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- Obamacare fallout: 49 percent pessimistic; 45 percent ‘scared’
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- Seattle socialist: Minimum-wage discussion skewed by ‘right-wing’ GAO analysis
Taxpayers must pay the freight for over-budget train projects
Topic - Boris Yeltsin
President Vladimir Putin has turned a once-moribund Russian military into a lean, quick-strike force that can invade Chechnya, Georgia and now Ukraine's Crimean peninsula.
You will perhaps forgive me if I have found all this bellyaching about retired Secretary of Defense Robert M. Gates' so-called indiscretion, indignation and candor a bit hard to take.
After a journey of joy across nine time zones and into space, the Olympic torch relay is approaching something the Winter Games' organizers and Russia's leaders didn't plan for and certainly didn't want: A city in mourning.
Are we forgetting all the good this shadowy agency has accomplished? Snowden's revelations can't diminish its national security contributions
In 1982, President Reagan noted the importance of arms-control treaty compliance stating, "Simply collecting agreements will not bring peace. Agreements genuinely reinforce peace only when they are kept. Otherwise, we are building a paper castle that will be blown away by the winds of war."
A Russian shock rocker running for mayor of a sizable Moscow suburb sums up the nation's anti-Putin movement with four words: "They are utterly uninteresting."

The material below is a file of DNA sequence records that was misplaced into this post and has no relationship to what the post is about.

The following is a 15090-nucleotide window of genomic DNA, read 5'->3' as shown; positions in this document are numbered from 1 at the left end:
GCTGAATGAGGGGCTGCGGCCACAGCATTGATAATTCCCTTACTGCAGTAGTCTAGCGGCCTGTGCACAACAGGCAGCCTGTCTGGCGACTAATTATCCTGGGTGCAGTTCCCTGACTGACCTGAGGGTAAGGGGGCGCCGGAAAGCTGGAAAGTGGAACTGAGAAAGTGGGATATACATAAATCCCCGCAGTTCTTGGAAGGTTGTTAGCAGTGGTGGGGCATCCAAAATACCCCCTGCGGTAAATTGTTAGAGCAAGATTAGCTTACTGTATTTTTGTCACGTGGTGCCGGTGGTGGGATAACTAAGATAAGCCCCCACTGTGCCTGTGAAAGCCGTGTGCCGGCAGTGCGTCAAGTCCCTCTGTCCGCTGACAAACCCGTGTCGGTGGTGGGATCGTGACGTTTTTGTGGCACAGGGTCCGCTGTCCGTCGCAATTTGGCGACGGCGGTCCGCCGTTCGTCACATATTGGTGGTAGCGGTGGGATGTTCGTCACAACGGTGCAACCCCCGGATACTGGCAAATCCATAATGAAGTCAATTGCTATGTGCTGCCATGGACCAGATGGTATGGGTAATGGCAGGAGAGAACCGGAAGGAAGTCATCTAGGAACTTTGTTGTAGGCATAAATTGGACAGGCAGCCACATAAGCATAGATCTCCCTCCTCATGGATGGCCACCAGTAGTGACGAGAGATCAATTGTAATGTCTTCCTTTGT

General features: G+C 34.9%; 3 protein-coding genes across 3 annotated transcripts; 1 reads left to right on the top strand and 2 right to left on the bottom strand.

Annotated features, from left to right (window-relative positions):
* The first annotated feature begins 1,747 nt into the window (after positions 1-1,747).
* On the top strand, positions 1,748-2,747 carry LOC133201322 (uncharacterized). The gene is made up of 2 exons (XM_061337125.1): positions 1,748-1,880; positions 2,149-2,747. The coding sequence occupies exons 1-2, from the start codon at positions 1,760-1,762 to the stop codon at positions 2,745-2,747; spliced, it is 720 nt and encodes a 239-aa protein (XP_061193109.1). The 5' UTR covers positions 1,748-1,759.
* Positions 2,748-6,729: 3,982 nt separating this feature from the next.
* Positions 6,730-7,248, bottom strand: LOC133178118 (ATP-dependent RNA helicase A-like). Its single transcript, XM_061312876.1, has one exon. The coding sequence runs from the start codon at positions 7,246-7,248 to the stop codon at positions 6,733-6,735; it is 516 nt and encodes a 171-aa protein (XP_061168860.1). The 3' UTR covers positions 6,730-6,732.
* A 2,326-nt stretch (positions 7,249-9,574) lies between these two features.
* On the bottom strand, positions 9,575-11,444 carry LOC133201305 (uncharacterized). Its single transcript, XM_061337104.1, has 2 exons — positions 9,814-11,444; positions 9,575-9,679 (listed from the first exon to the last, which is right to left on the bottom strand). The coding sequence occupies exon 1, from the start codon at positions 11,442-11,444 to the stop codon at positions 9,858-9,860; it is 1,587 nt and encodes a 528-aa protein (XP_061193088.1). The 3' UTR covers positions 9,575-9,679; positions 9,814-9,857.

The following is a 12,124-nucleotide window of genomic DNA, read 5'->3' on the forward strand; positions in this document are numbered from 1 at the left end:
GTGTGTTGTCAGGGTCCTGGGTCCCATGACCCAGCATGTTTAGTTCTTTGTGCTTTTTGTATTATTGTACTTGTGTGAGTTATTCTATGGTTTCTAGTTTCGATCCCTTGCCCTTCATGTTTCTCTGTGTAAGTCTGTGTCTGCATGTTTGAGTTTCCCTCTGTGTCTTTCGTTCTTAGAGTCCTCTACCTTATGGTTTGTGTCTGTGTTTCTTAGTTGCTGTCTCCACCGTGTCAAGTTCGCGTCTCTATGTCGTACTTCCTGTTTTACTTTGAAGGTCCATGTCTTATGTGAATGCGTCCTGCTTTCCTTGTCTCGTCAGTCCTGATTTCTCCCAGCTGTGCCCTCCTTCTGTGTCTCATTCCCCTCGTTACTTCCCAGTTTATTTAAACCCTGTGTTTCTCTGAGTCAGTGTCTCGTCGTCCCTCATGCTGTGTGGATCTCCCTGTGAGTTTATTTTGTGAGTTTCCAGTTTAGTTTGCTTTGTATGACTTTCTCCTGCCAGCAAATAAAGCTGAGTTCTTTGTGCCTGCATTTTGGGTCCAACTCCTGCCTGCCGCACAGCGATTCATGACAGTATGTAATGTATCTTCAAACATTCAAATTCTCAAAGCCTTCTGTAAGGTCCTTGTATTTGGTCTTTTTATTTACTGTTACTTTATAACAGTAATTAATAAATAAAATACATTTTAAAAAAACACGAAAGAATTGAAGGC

In June 2000, President George W. Bush and his Soviet counterpart, Vladimir Putin, met for the first time in "neutral" Slovenia. Mr. Bush was mesmerized, telling members of his party, "I looked the man in the eye. I found him to be very straightforward and trustworthy."
Rising discontent over corruption and a lack of real political reform ahead of Sunday's presidential election could force Vladimir Putin into a runoff as he seeks to secure a third term in the Kremlin.
Rising discontent over corruption and a lack of real political reform ahead of Sunday's presidential election could force Vladimir Putin into a run-off as he seeks to secure a third term in the Kremlin.
Prime Minister Vladimir Putin on Monday sought to defend his controversial plan to seek a third term as president, saying Russia needs stability and is only a few steps from a return to the collapse of the 1990s.
First came Mikhail Gorbachev, who moved a monolithic Soviet Union toward reform. Then in August 1991, an ill-conceived coup attempt by clumsy and occasionally drunken men opened a crack that could not be closed.
Putin killed democracy, opposition leader says
President Bush will meet Russian President Vladimir Putin July 1-2 at Kennebunkport, Maine. This may be the last opportunity to improve U.S.-Russian relations before the two leaders leave office in 2008-2009.
MOSCOW — Six months before election season begins in Russia, the Kremlin is all but assured of resounding success in a climate that raises questions abroad about the country's democratic credentials but worries few ordinary Russians.
Russia, he said, was uncertain of itself after the fall of the Iron Curtain.
Yeltsin wrote that he pondered whether and how to exploit this intelligence.